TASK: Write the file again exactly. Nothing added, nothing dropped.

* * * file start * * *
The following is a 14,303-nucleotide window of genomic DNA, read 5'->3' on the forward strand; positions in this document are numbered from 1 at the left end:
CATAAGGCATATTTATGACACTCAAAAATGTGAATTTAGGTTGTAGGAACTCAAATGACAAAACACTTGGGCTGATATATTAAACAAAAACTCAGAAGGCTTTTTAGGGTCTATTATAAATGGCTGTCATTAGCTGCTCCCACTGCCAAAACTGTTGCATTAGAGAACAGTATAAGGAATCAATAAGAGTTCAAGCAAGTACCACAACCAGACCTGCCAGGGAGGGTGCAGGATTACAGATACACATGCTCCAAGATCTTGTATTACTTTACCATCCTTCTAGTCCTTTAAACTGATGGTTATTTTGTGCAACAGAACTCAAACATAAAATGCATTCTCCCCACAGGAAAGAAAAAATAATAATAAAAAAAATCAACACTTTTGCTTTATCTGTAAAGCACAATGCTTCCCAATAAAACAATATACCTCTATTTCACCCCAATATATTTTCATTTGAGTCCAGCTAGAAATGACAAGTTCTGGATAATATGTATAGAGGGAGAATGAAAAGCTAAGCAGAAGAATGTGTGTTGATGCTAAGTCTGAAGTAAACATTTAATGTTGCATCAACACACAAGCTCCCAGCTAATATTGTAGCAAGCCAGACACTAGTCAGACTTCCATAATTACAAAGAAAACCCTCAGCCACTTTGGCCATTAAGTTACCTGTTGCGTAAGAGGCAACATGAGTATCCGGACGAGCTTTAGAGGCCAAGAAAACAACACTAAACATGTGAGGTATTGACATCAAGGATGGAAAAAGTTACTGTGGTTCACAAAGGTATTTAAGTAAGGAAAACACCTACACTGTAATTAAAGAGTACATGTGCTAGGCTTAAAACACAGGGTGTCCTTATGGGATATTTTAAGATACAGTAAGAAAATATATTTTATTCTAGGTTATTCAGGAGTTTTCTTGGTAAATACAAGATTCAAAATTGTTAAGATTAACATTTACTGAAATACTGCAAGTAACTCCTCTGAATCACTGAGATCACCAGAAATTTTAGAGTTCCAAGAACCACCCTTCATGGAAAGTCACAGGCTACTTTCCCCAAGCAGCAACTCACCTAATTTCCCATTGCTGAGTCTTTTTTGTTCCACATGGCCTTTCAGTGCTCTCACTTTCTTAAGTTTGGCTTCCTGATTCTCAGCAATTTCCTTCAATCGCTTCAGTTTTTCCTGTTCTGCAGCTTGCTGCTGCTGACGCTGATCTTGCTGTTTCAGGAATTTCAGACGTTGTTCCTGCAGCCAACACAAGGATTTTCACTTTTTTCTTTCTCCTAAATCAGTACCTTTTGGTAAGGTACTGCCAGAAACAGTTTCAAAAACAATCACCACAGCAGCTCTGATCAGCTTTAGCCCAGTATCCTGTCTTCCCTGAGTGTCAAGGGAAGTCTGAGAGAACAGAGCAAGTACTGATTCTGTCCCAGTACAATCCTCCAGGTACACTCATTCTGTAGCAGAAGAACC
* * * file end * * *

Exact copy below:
The following is a 14,303-nucleotide window of genomic DNA, read 5'->3' on the forward strand; positions in this document are numbered from 1 at the left end:
CATAAGGCATATTTATGACACTCAAAAATGTGAATTTAGGTTGTAGGAACTCAAATGACAAAACACTTGGGCTGATATATTAAACAAAAACTCAGAAGGCTTTTTAGGGTCTATTATAAATGGCTGTCATTAGCTGCTCCCACTGCCAAAACTGTTGCATTAGAGAACAGTATAAGGAATCAATAAGAGTTCAAGCAAGTACCACAACCAGACCTGCCAGGGAGGGTGCAGGATTACAGATACACATGCTCCAAGATCTTGTATTACTTTACCATCCTTCTAGTCCTTTAAACTGATGGTTATTTTGTGCAACAGAACTCAAACATAAAATGCATTCTCCCCACAGGAAAGAAAAAATAATAATAAAAAAAATCAACACTTTTGCTTTATCTGTAAAGCACAATGCTTCCCAATAAAACAATATACCTCTATTTCACCCCAATATATTTTCATTTGAGTCCAGCTAGAAATGACAAGTTCTGGATAATATGTATAGAGGGAGAATGAAAAGCTAAGCAGAAGAATGTGTGTTGATGCTAAGTCTGAAGTAAACATTTAATGTTGCATCAACACACAAGCTCCCAGCTAATATTGTAGCAAGCCAGACACTAGTCAGACTTCCATAATTACAAAGAAAACCCTCAGCCACTTTGGCCATTAAGTTACCTGTTGCGTAAGAGGCAACATGAGTATCCGGACGAGCTTTAGAGGCCAAGAAAACAACACTAAACATGTGAGGTATTGACATCAAGGATGGAAAAAGTTACTGTGGTTCACAAAGGTATTTAAGTAAGGAAAACACCTACACTGTAATTAAAGAGTACATGTGCTAGGCTTAAAACACAGGGTGTCCTTATGGGATATTTTAAGATACAGTAAGAAAATATATTTTATTCTAGGTTATTCAGGAGTTTTCTTGGTAAATACAAGATTCAAAATTGTTAAGATTAACATTTACTGAAATACTGCAAGTAACTCCTCTGAATCACTGAGATCACCAGAAATTTTAGAGTTCCAAGAACCACCCTTCATGGAAAGTCACAGGCTACTTTCCCCAAGCAGCAACTCACCTAATTTCCCATTGCTGAGTCTTTTTTGTTCCACATGGCCTTTCAGTGCTCTCACTTTCTTAAGTTTGGCTTCCTGATTCTCAGCAATTTCCTTCAATCGCTTCAGTTTTTCCTGTTCTGCAGCTTGCTGCTGCTGACGCTGATCTTGCTGTTTCAGGAATTTCAGACGTTGTTCCTGCAGCCAACACAAGGATTTTCACTTTTTTCTTTCTCCTAAATCAGTACCTTTTGGTAAGGTACTGCCAGAAACAGTTTCAAAAACAATCACCACAGCAGCTCTGATCAGCTTTAGCCCAGTATCCTGTCTTCCCTGAGTGTCAAGGGAAGTCTGAGAGAACAGAGCAAGTACTGATTCTGTCCCAGTACAATCCTCCAGGTACACTCATTCTGTAGCAGAAGAACC